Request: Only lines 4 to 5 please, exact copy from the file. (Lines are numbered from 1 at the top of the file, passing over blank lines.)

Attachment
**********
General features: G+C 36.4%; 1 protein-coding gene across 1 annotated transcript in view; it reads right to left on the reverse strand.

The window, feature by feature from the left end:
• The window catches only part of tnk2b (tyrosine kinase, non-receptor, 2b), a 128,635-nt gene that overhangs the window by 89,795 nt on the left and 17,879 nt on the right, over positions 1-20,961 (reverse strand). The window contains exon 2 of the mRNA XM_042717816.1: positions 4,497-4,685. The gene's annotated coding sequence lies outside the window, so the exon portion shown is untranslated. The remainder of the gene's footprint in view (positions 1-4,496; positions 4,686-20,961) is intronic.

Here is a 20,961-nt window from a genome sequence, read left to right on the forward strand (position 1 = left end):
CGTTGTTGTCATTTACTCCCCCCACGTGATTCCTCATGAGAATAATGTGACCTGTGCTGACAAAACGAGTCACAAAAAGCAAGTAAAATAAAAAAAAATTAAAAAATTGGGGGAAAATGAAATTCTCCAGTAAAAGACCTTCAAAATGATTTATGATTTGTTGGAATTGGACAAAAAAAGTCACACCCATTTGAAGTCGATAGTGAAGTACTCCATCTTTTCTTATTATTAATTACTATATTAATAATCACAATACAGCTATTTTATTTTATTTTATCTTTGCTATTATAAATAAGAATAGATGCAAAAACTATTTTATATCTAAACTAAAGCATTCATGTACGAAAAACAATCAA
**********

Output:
Here is a 20,961-nt window from a genome sequence, read left to right on the forward strand (position 1 = left end):
CGTTGTTGTCATTTACTCCCCCCACGTGATTCCTCATGAGAATAATGTGACCTGTGCTGACAAAACGAGTCACAAAAAGCAAGTAAAATAAAAAAAAATTAAAAAATTGGGGGAAAATGAAATTCTCCAGTAAAAGACCTTCAAAATGATTTATGATTTGTTGGAATTGGACAAAAAAAGTCACACCCATTTGAAGTCGATAGTGAAGTACTCCATCTTTTCTTATTATTAATTACTATATTAATAATCACAATACAGCTATTTTATTTTATTTTATCTTTGCTATTATAAATAAGAATAGATGCAAAAACTATTTTATATCTAAACTAAAGCATTCATGTACGAAAAACAATCAA